Moving to a new community always presents a range of potential social concerns: How will we connect with people? Will our new neighbors compare favorably with those we left behind? For us, any worries were erased immediately by the warm and welcoming reception we received from everyone we met. We now find ourselves among folks from a demographic niche much like ours and, to our delight, many of our new neighbors have interests and life experiences very similar to our own.

Individually, Bonnie and I have joined groups that bring us enjoyment and growth. For instance, once each week I go to breakfast with a band of ten-to-fourteen men whose backgrounds and accomplishments are amazing, while Bonnie has connected with a group of women who enjoy a variety of activities and interests. Together, we have befriended several couples with whom we enjoy going to lunch, dinner or area entertainment venues on a regular basis.

If asked to complete a satisfaction survey evaluating the way we “rightsized” our lives over the past year, we would have to rate the experience as “exceeded expectations” in every way. And while we celebrate having made this transition and what it has done for us, we continue to struggle with one nagging question:

Why didn’t we do this sooner?

Dying to Downsize

I have to admit … the book title really caught my attention: “The Gentle Art of Swedish Death Cleaning: How to Make Your Loved Ones’ Lives Easier and Your Own Life More Pleasant.”

“Death Cleaning” … what was that all about, and what could it possibly mean to me?

Turns out the author, Margareta Magnusson, is really on to something. A resident of Stockholm, she makes the argument that “death cleaning” is not just about sorting through a deceased person’s belongings after they have passed on. Instead, she suggests this process as a permanent form of organization that can make each of our everyday lives run more smoothly.

Rightsizing … downsizing … getting rid of “stuff.” Whatever one decides to call it, the process of minimizing possessions can be liberating. And as Magnusson makes clear, undertaking this process earlier rather than later can also be a favor for those who survive us. None of us, after all, is immortal, so taking on this important task while we are still able makes perfect sense.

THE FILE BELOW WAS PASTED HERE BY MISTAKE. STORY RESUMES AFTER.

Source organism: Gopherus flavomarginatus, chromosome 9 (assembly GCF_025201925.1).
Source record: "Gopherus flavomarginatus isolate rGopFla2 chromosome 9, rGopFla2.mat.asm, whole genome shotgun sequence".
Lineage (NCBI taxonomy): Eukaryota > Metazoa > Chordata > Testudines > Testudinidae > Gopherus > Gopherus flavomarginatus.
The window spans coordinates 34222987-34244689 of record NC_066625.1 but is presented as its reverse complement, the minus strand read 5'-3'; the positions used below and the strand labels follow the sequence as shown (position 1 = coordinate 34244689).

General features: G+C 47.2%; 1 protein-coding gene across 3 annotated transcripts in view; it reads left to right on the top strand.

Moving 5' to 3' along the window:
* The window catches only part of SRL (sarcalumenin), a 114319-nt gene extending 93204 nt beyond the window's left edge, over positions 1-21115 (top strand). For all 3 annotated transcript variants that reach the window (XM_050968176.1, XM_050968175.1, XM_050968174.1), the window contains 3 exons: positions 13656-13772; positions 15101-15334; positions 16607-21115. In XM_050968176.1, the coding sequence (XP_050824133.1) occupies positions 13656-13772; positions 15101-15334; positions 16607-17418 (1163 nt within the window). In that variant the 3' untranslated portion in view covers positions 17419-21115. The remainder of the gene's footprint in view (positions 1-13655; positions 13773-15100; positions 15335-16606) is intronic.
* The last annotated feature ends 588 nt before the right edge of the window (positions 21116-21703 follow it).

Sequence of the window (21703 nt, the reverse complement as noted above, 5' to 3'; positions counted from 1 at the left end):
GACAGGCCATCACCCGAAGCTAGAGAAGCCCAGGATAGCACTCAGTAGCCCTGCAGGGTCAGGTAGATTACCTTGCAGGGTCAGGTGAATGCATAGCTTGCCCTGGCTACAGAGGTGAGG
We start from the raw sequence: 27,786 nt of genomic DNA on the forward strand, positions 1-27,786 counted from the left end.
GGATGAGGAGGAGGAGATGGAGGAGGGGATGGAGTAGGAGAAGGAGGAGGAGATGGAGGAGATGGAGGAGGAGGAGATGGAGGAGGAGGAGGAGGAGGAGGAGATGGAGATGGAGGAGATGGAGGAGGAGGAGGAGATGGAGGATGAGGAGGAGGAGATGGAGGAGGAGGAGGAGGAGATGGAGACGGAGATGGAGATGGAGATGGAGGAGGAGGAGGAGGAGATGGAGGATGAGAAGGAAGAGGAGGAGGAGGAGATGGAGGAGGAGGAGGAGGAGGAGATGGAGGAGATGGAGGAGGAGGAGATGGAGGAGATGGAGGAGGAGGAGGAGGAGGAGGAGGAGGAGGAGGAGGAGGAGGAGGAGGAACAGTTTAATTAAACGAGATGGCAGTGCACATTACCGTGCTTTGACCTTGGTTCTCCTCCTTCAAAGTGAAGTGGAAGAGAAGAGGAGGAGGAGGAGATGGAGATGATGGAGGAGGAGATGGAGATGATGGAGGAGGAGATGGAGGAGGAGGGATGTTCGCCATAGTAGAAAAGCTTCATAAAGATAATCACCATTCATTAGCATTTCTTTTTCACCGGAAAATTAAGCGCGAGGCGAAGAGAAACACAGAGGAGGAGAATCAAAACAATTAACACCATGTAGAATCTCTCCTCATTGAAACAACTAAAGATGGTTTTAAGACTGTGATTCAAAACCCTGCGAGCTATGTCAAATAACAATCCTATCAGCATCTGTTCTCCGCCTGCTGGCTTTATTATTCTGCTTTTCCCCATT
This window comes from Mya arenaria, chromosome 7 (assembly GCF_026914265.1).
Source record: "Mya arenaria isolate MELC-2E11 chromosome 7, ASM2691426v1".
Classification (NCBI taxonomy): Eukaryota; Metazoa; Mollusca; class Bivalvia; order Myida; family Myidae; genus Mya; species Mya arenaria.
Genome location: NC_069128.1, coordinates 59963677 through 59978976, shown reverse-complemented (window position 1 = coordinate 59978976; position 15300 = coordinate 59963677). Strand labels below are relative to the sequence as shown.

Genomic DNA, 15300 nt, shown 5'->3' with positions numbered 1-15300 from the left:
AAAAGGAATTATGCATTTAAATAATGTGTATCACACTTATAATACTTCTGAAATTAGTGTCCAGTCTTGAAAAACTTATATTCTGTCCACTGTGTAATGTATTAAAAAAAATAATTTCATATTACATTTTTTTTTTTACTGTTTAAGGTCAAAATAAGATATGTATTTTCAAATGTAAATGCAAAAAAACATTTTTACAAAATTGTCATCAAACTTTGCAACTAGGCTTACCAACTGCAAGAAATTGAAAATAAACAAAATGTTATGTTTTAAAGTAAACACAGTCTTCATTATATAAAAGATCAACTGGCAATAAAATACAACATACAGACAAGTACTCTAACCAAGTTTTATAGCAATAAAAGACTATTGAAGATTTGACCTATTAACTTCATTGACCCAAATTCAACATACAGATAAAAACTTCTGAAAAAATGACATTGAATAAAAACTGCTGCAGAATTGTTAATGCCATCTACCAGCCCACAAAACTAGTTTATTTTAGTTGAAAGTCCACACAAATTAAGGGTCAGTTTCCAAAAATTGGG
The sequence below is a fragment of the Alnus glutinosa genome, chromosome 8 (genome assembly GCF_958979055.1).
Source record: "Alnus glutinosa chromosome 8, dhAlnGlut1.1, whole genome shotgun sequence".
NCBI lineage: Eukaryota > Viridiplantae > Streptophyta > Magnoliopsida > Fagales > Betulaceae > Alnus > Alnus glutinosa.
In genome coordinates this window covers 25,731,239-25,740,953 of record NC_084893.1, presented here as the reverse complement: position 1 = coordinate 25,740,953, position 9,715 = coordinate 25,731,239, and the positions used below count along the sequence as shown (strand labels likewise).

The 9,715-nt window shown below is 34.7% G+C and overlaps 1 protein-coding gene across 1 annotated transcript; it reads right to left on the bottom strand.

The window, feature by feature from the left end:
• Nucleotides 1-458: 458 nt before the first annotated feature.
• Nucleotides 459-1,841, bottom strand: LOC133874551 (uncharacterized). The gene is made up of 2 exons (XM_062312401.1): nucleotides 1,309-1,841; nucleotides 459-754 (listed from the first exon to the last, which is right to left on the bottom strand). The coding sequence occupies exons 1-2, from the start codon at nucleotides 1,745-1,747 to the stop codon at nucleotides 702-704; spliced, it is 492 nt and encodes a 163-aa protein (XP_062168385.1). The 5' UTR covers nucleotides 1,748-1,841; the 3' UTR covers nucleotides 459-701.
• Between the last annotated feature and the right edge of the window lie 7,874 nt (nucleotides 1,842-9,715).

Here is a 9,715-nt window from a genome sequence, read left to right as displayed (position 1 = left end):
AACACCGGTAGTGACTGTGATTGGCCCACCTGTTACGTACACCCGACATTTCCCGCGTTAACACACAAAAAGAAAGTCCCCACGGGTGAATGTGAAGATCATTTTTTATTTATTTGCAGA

When Bonnie and I decided in early, 2017, to sell our house and move to a 55+ apartment community, we knew we had to get serious about winnowing through the mountain of baggage accumulated during our more than fifty years of marriage. Very quickly we determined that the most expedient way of handling this task would be to divide our possessions into four categories … take with … give away … donate … and discard.

Once we had decided upon what we would bring to our apartment, we offered the remainder to our children. We were pleased that they accepted a number of pieces of furniture, wall hangings and assorted other decorations and household items and, needless to say, we are thrilled that many of the things we have collected and loved over the years now rest in the homes of those who mean so much to us.

Magnusson’s book makes perfect good sense, and it is a delightful coincidence that Bonnie and I only recently did exactly what she suggests. Getting rid of a vast collection of unneeded items was cathartic, and is something we should have done years ago. We are pleased to report that we love life in our new apartment and community and, most especially, the reduced stress and increased personal contentment that come with living a less-encumbered lifestyle.

Getting “Rightsized” at Last

After more than fifty years of marriage, we took a “leap of faith” and made a series of major changes in our lives.  We also wrote a book about the process titled “Home Sweet Apartment … Getting Rightsized in Our Seventies.”  For senior citizens, making the willing choice to “Rightsize” their lives can be a challenge. Done smartly, though, the outcome can be deeply rewarding. As this book suggests, the journey begins with a clear vision of what an ideal lifestyle looks like and then, while keeping that goal in focus, taking intelligent steps forward. Using our personal experience, we describe how – while both in our seventies – we sold our home, moved to an “Over-55” apartment community, got rid of a lot of accumulated “stuff,” and fashioned a lifestyle of reduced stress and increased personal contentment. This book outlines steps for a comfortable relocation, strategies for letting go of “stuff,” managing the stress of a major lifestyle change, and making wise choices about what is important in life. This new book is now available on Amazon in both Paperback and Kindle versions.